Last week, I was ensconced on the 15th floor of the Tour
Centreville Hotel on Montreals boulevard Rene-Levesque.
The view of the citys skyline would have been breathtaking,
if Id have had half-a-chance to inhale, but I was
too busy to really notice it until my last night, when
a pink sunset refocused me.
I was in Mooseland on a musical mission and a reunion
with the good folks who run Montreals African Nights
I also was pursuing my explorations of the Creole Confederacy,
an imaginary meta archipelago, partly inspired by Cuban
cultural theorist Antonio Benito-Roja, liberal infusions
of Havana Club rum and the rhythms Ive been riding
from the Congo to Cuba this past decade.
My Creole Confederacy operates along theoretical lines
proposed by the brightest man left alive in the Caribbean-Martiniquan
Thinking has always posed major problems for any kind
of man or womankind, or unkind, for that matter.
Gratifying our physical or spiritual desires seems to
fill most of the available spaces in lives, long, short,
brutish or indifferent.
The energy invested and expended on these desires leaves
little time for the uncomfortable and usually unfamiliar
exercise of independent thought, while the legacy of the
plantation and its attendant psychopathology show no signs
of loosening their grip.
In fact, thinking is pretty much obsolete in the post-modern
world, having been replaced by a culture of lies, spin
and virtual reality.
Which is why I prefer to ride the rhythms and explore
Glissants rhizomes, those horizontal, rather than
vertical roots, which jump high, lie low, drunk or sober,
continue to intermingle and crossbreed throughout the
If youd like a map of this metaphysical region,
I suggest you consult the great cartographer and surveyor,
Dont give me a migraine, Harris. If this sounds
too daunting, we can go geographic and start in Brazil,
work our way up through the Amazon, via the Guyanas and
Venezuela, swing out into the islands, and then back into
With the major political poles of Chavez in the south
and Castro in the north, the Creole Confederacy probably
has a population of nearly 300 million (remember Brazil
alone counts for 190 million).
Its my contention that such a bloc, once confederated,
would constitute a serious contender on the world stage,
certainly economically and most definitely culturally.
Isnt it possible that extending ourselves beyond
the shores of our own little islands, and joining what
Benito-Roja describes as the meta archipelago of repeating
islands, wed create a more expansive mental landscape,
far beyond the petty constraints of small island politics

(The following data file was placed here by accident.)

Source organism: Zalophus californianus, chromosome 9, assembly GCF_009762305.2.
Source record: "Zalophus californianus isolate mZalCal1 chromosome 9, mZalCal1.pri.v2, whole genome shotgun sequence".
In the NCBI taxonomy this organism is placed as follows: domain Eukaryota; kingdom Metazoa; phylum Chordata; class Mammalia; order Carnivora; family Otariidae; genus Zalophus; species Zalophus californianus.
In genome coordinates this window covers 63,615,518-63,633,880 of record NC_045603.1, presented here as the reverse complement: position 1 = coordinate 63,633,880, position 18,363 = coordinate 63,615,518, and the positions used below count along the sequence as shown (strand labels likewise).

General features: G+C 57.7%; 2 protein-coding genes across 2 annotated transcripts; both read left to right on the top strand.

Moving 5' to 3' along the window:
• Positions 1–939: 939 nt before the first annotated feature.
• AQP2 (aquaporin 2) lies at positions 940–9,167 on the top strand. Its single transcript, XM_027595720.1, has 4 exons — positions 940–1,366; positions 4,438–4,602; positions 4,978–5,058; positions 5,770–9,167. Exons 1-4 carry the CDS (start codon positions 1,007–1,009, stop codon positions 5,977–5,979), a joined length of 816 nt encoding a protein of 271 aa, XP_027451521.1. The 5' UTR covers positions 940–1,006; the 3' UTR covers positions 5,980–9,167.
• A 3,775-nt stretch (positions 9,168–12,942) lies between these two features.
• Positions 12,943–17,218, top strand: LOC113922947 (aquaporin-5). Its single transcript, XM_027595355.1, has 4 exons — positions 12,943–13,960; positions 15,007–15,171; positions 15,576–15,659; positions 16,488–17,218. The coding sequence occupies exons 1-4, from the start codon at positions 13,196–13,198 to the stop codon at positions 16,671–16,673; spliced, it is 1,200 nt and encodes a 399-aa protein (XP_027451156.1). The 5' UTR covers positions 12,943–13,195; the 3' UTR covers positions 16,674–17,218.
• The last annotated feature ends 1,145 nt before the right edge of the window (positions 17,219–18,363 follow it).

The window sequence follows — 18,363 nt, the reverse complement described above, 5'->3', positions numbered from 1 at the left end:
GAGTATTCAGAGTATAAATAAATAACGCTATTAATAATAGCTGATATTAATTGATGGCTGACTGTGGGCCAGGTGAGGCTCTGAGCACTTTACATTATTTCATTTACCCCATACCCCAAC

and concerns, which would allow for a true emancipation
of the mind.
Wed no longer be tied to the umbilical cord of dependence
on the West, whether economic, ideological, technological
Theres nothing new in this confederacy idea. Simon
Bolivar fought for it over 200 years ago; Toussaint LOuverture,
Louis Delgres, Jose Marti and thousands of nameless slaves
died for it.
With Emancipation Day in sight, and mental slavery embraced
by most politicians between Cayenne and Cuzco, Im
just offering a different rhythm and style and the possibility
of revisioning the region outside the stale parameters
of stultifying western discourse and commerce.
But before disappearing in a maze of amazement and the
labyrinth of lyrical mystification, let me return to the
rhythms and the melodies they inspire.
Montreals African Nights Festival effectively extends
the Creole Confederacy to its origins in Africa.
Im not talking genetics here, as empirically we
all originate in Africa, whether Azerbajani , Hakka or
To be musically specific, one of the many highlights of
the festival was the concert by Congo-born, LA-raised
Ricardo Lemvo and his band Makina Loka.
Quite apart from the fact that my good partner Ted Pouniah,
manager of the Kola Club where this concert was staged
gave me free run of the bar, it was feetically (sic) magnificent
in a dancing kind of way to move to rhythms brought across
the Atlantic by slaves bound for Cuba in the seventeenth
century and which crystalised into Afro-Cuban son, which
had then travelled back to Africa in the 1930s and 40s,
to be reborn as Congolese rhumba that segued into soukous,
which is now resurfacing in Creole music from Colombias
Caribbean coast, in Dominican bouyon and kadans and even
in St Lucian soca.
That night I danced till dawn and had bed for breakfast.
And if this wasnt enough, another night, I was treated
to a kora recital by Malian griot Balla Tounkara, whod
bought along his wife and three-month-old son Boubacar
Balla played some traditional songs on the beautiful kora
hed made himself, before launching into an Otis
Redding number and some more R&B, which sounded so
different on his unique 23-string instrument.
Im thinking of a course in kora playing at UTT.
Just to top this off, lemme tell you, one evening, riding
the elevator from the 15th to ground zero, I was joined
by James Browns sister, who is just as big in every
sense as her better-known bro.
I didnt really get what the fuss was all about until
the final concert of the festival, when I saw her roll
onstage and shake down the huge open air crowd with a
version of Get on Down Like a Sex Machine.
Wey pappi! Who needs Viagara or bois bande when it have
James Browns sister?